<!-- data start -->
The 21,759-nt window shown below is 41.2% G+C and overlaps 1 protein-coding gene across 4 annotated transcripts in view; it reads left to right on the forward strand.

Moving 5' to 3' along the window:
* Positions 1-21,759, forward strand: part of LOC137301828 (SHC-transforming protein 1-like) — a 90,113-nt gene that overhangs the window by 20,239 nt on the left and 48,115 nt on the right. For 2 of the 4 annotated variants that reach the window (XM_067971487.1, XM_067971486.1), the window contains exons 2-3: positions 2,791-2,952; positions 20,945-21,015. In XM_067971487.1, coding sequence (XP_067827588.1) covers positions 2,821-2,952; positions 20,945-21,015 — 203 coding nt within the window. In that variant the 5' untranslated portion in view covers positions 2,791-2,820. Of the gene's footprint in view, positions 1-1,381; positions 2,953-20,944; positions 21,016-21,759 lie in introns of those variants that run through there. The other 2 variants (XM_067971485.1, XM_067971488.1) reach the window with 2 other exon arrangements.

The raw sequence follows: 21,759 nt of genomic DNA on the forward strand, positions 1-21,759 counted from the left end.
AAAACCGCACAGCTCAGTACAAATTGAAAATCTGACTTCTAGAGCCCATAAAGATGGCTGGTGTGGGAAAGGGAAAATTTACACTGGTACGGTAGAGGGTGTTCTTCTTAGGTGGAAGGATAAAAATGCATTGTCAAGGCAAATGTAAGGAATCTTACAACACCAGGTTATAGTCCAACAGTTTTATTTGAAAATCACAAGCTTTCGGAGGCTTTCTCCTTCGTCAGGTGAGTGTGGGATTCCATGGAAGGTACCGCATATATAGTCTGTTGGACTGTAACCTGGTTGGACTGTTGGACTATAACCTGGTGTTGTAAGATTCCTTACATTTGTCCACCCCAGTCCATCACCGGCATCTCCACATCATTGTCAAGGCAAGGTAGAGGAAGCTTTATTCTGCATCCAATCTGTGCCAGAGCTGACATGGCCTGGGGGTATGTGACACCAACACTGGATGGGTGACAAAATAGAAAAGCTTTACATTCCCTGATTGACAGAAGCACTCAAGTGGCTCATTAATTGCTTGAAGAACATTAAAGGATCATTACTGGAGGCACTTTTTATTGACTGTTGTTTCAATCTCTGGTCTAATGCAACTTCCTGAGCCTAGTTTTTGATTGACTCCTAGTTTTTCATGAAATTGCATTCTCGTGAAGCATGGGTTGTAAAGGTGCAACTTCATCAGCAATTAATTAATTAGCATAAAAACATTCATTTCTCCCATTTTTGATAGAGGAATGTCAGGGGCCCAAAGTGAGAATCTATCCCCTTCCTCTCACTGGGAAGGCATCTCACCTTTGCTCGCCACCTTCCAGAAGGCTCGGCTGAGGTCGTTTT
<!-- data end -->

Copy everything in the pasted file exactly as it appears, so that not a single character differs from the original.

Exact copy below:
The 21,759-nt window shown below is 41.2% G+C and overlaps 1 protein-coding gene across 4 annotated transcripts in view; it reads left to right on the forward strand.

Moving 5' to 3' along the window:
* Positions 1-21,759, forward strand: part of LOC137301828 (SHC-transforming protein 1-like) — a 90,113-nt gene that overhangs the window by 20,239 nt on the left and 48,115 nt on the right. For 2 of the 4 annotated variants that reach the window (XM_067971487.1, XM_067971486.1), the window contains exons 2-3: positions 2,791-2,952; positions 20,945-21,015. In XM_067971487.1, coding sequence (XP_067827588.1) covers positions 2,821-2,952; positions 20,945-21,015 — 203 coding nt within the window. In that variant the 5' untranslated portion in view covers positions 2,791-2,820. Of the gene's footprint in view, positions 1-1,381; positions 2,953-20,944; positions 21,016-21,759 lie in introns of those variants that run through there. The other 2 variants (XM_067971485.1, XM_067971488.1) reach the window with 2 other exon arrangements.

The raw sequence follows: 21,759 nt of genomic DNA on the forward strand, positions 1-21,759 counted from the left end.
AAAACCGCACAGCTCAGTACAAATTGAAAATCTGACTTCTAGAGCCCATAAAGATGGCTGGTGTGGGAAAGGGAAAATTTACACTGGTACGGTAGAGGGTGTTCTTCTTAGGTGGAAGGATAAAAATGCATTGTCAAGGCAAATGTAAGGAATCTTACAACACCAGGTTATAGTCCAACAGTTTTATTTGAAAATCACAAGCTTTCGGAGGCTTTCTCCTTCGTCAGGTGAGTGTGGGATTCCATGGAAGGTACCGCATATATAGTCTGTTGGACTGTAACCTGGTTGGACTGTTGGACTATAACCTGGTGTTGTAAGATTCCTTACATTTGTCCACCCCAGTCCATCACCGGCATCTCCACATCATTGTCAAGGCAAGGTAGAGGAAGCTTTATTCTGCATCCAATCTGTGCCAGAGCTGACATGGCCTGGGGGTATGTGACACCAACACTGGATGGGTGACAAAATAGAAAAGCTTTACATTCCCTGATTGACAGAAGCACTCAAGTGGCTCATTAATTGCTTGAAGAACATTAAAGGATCATTACTGGAGGCACTTTTTATTGACTGTTGTTTCAATCTCTGGTCTAATGCAACTTCCTGAGCCTAGTTTTTGATTGACTCCTAGTTTTTCATGAAATTGCATTCTCGTGAAGCATGGGTTGTAAAGGTGCAACTTCATCAGCAATTAATTAATTAGCATAAAAACATTCATTTCTCCCATTTTTGATAGAGGAATGTCAGGGGCCCAAAGTGAGAATCTATCCCCTTCCTCTCACTGGGAAGGCATCTCACCTTTGCTCGCCACCTTCCAGAAGGCTCGGCTGAGGTCGTTTT